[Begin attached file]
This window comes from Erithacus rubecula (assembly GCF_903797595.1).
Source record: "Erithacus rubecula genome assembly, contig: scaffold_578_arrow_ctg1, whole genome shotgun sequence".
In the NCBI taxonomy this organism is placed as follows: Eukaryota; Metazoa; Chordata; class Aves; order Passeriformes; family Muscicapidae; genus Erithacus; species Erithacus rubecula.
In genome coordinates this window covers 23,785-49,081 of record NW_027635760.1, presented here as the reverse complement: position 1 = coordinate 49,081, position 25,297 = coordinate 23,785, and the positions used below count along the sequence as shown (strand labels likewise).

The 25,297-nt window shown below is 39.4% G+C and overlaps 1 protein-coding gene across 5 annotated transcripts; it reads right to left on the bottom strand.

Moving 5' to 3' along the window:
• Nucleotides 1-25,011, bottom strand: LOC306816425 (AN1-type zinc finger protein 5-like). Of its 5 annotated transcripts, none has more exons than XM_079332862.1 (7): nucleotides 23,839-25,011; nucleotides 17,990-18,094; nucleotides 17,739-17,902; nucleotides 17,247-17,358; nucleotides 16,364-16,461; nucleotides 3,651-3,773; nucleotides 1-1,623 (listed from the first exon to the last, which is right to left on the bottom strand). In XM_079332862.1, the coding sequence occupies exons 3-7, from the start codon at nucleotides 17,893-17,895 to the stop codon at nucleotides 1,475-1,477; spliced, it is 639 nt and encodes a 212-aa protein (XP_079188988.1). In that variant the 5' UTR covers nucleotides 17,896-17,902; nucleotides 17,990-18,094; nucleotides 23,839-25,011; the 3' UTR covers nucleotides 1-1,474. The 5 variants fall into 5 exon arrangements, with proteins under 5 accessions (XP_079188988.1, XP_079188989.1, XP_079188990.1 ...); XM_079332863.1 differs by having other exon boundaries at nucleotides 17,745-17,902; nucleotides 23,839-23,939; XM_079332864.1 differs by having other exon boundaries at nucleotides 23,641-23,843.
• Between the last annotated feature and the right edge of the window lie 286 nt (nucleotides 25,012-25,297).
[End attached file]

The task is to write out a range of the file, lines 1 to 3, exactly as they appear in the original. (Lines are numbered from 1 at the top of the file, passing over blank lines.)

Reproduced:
This window comes from Erithacus rubecula (assembly GCF_903797595.1).
Source record: "Erithacus rubecula genome assembly, contig: scaffold_578_arrow_ctg1, whole genome shotgun sequence".
In the NCBI taxonomy this organism is placed as follows: Eukaryota; Metazoa; Chordata; class Aves; order Passeriformes; family Muscicapidae; genus Erithacus; species Erithacus rubecula.